United States District Court, N.D. Illinois, Eastern Division
MEMORANDUM OPINION AND ORDER
R. Wood United States District Judge.
Florence Zachial has sued Cascade Capital, LLC
(“Cascade”), alleging two violations of the Fair
Debt Collection Practices Act (“FDCPA”), 15
U.S.C. §§ 1692-1692p. Specifically, Zachial claims
that Cascade violated the FDCPA by contacting her after she
directed it to cease its communications (Count I) and by
contacting her even though it knew she was represented by
counsel (Count II). Cascade has now moved for judgment on the
pleadings as to both counts. (Dkt. No. 21.) For reasons
explained below, Cascade's motion is granted as to Count
I but denied as to Count II.
is a senior citizen who lives in Illinois. (Compl. ¶ 8,
Dkt. No. 1.) She has a limited income and was unable to pay a
debt she allegedly owed to Santander Consumer USA
(“Santander”). (Id.) To help with her
financial issues, Zachial obtained assistance from legal aid
attorneys in Chicago. (Id. ¶¶ 8-9.) In
March 2017, a legal aid attorney sent a letter to Santander
stating that Zachial was represented by counsel and directing
Santander to cease communications with her. (Id.
¶ 9; Compl. Ex. C, Dkt. No. 1-3.)
after the legal aid attorney sent that letter to Santander,
the company sold the right to collect Zachial's alleged
debt to Cascade. (Compl. ¶ 10.) According to Zachial,
Cascade knew from the “account notes” it received
from Santander that Zachial was represented by counsel and
that she had demanded that she not be contacted.
(Id.) Nonetheless, Cascade had a third-party debt
collector, MRS Associates, send Zachial a collection letter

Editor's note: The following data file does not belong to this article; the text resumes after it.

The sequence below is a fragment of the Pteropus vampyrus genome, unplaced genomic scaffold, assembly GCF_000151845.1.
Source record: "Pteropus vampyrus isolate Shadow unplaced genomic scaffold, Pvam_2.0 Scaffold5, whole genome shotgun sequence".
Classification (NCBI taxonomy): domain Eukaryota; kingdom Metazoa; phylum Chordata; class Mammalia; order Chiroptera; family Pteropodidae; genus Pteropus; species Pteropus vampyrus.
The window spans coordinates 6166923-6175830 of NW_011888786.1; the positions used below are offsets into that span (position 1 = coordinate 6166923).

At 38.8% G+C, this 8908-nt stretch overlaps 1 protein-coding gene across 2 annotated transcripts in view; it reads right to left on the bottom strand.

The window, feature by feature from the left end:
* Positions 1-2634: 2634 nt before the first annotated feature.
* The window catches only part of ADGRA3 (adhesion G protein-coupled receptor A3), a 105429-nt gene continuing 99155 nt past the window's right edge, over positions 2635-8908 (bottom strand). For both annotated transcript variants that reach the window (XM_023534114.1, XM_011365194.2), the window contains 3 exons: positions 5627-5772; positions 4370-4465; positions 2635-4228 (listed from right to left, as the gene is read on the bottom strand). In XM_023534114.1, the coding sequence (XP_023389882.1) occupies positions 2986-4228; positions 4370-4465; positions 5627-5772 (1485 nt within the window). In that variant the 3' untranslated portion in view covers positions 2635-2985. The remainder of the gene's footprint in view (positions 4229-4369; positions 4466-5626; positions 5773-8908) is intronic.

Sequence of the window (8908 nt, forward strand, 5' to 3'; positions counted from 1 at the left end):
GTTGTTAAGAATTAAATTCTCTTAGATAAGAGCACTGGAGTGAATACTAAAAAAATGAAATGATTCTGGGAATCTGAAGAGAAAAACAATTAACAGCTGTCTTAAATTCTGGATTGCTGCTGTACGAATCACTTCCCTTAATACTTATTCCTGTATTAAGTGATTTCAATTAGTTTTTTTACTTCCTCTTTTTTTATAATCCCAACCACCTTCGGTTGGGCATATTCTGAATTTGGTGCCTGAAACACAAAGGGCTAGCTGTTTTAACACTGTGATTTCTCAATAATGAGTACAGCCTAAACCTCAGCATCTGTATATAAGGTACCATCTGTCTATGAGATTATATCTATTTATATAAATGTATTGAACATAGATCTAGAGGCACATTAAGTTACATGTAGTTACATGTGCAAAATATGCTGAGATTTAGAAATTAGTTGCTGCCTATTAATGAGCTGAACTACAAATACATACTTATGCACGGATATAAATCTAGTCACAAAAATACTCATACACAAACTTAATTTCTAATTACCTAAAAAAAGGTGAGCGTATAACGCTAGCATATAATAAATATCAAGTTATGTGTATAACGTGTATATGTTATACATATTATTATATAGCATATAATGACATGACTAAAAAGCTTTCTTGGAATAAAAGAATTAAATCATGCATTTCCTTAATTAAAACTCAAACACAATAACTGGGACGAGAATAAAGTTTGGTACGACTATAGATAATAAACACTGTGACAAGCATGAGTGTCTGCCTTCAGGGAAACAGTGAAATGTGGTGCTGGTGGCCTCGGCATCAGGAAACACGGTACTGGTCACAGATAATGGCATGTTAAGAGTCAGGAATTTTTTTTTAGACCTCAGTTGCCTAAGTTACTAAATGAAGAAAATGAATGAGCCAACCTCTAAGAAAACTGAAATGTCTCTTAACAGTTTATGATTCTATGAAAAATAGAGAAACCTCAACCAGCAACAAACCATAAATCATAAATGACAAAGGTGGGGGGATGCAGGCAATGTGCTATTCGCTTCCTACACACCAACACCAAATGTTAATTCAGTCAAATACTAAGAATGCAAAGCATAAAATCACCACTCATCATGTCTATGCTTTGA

in February 2018 demanding payment of the debt she originally
owed Santander. (Id.; Compl. Ex. D, Dkt. No. 1-4.)
receiving the February 2018 collection letter, Zachial
retained new counsel and brought this lawsuit against
Cascade. According to the complaint, Cascade violated the
FDCPA by (1) contacting her after she demanded that Santander
stop contacting her, and (2) contacting her even though it
knew she was represented by counsel with respect to the
alleged debt. Cascade answered the complaint and then moved
for judgment on the pleadings.
to Federal Rule of Civil Procedure 12(c), “[a]fter the
pleadings are closed-but early enough not to delay trial-a
party may move for judgment on the pleadings.” As with
a motion to dismiss for failure to state a claim brought
under Federal Rule of Civil Procedure 12(b)(6), “to
survive a motion for judgment on the pleadings, a complaint
must ‘state a claim to relief that is plausible on its
face.'” Wagner v. Teva Pharm. USA, Inc.,
840 F.3d 355, 357-58 (7th Cir. 2016) (quoting Bell Atl.
Corp. v. Twombly, 550 U.S. 544, 570 (2007)). A claim is
plausible “when the plaintiff pleads factual content
that allows the court to draw the reasonable inference that
the defendant is liable.” Ashcroft v. Iqbal,
556 U.S. 662, 678 (2009). The Court “draw[s] all
reasonable inferences and facts in favor of the nonmovant,
but need not accept as true any legal assertions.”